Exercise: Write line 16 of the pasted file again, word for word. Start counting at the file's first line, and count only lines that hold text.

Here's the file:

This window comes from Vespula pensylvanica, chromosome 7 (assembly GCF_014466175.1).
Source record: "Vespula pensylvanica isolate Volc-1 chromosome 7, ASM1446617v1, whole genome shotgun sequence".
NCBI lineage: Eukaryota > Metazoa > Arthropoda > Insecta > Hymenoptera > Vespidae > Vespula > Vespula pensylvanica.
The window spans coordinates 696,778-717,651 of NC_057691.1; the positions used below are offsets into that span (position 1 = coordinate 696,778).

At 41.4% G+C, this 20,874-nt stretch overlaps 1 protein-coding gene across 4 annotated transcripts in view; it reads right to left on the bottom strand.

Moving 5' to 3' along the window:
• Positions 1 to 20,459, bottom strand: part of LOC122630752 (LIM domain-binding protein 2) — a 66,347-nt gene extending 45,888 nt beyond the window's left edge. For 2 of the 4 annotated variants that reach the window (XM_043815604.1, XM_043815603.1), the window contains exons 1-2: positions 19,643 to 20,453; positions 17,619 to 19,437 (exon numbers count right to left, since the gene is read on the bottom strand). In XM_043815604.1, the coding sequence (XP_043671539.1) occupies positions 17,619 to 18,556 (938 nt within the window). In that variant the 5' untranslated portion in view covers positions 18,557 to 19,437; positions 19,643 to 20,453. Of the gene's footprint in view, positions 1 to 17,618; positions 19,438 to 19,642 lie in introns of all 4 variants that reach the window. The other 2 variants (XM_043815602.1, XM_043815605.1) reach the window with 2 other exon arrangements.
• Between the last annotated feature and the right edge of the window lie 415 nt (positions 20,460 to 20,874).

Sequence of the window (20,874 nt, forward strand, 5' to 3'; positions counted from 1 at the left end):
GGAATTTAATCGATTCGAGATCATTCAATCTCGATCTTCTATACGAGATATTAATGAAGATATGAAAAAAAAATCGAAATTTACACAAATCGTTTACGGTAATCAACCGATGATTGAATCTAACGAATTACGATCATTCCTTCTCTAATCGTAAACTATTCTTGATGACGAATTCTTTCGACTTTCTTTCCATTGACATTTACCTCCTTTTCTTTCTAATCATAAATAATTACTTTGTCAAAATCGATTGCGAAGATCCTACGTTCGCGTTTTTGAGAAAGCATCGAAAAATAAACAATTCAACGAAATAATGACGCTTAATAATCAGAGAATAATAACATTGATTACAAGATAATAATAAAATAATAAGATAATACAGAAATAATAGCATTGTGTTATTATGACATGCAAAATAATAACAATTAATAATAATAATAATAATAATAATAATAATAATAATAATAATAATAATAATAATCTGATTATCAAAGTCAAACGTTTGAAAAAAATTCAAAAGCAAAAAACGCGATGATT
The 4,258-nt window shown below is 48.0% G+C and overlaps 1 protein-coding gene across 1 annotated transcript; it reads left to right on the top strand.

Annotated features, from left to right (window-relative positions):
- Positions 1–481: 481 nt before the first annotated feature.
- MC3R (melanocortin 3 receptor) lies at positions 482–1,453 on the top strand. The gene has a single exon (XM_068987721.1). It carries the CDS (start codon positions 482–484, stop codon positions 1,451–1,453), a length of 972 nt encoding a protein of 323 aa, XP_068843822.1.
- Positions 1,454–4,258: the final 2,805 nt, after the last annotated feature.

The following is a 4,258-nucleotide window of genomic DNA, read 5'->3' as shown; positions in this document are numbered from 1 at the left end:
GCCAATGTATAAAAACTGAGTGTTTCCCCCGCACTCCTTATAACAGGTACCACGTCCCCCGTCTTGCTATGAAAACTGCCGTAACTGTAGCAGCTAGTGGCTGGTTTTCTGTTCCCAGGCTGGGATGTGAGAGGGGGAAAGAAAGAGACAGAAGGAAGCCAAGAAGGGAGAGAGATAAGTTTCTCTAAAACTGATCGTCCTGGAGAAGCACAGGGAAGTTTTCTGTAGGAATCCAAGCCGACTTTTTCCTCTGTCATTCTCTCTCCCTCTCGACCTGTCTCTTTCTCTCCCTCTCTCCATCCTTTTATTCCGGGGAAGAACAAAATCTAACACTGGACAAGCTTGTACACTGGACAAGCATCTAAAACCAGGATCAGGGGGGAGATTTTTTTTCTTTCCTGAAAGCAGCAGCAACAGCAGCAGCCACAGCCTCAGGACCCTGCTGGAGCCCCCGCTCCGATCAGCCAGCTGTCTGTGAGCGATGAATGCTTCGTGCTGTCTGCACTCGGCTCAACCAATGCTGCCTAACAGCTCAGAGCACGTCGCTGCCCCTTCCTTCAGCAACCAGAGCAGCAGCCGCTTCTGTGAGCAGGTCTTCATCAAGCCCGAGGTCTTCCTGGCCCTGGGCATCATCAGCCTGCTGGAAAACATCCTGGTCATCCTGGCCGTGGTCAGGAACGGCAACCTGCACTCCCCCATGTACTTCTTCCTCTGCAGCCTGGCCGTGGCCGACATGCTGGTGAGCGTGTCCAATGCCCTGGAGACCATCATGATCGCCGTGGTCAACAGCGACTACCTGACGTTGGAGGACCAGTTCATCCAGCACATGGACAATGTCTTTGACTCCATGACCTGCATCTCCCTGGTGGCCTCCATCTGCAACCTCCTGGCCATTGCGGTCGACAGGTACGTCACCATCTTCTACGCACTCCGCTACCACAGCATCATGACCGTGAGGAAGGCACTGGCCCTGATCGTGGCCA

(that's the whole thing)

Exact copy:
The following is a 4,258-nucleotide window of genomic DNA, read 5'->3' as shown; positions in this document are numbered from 1 at the left end: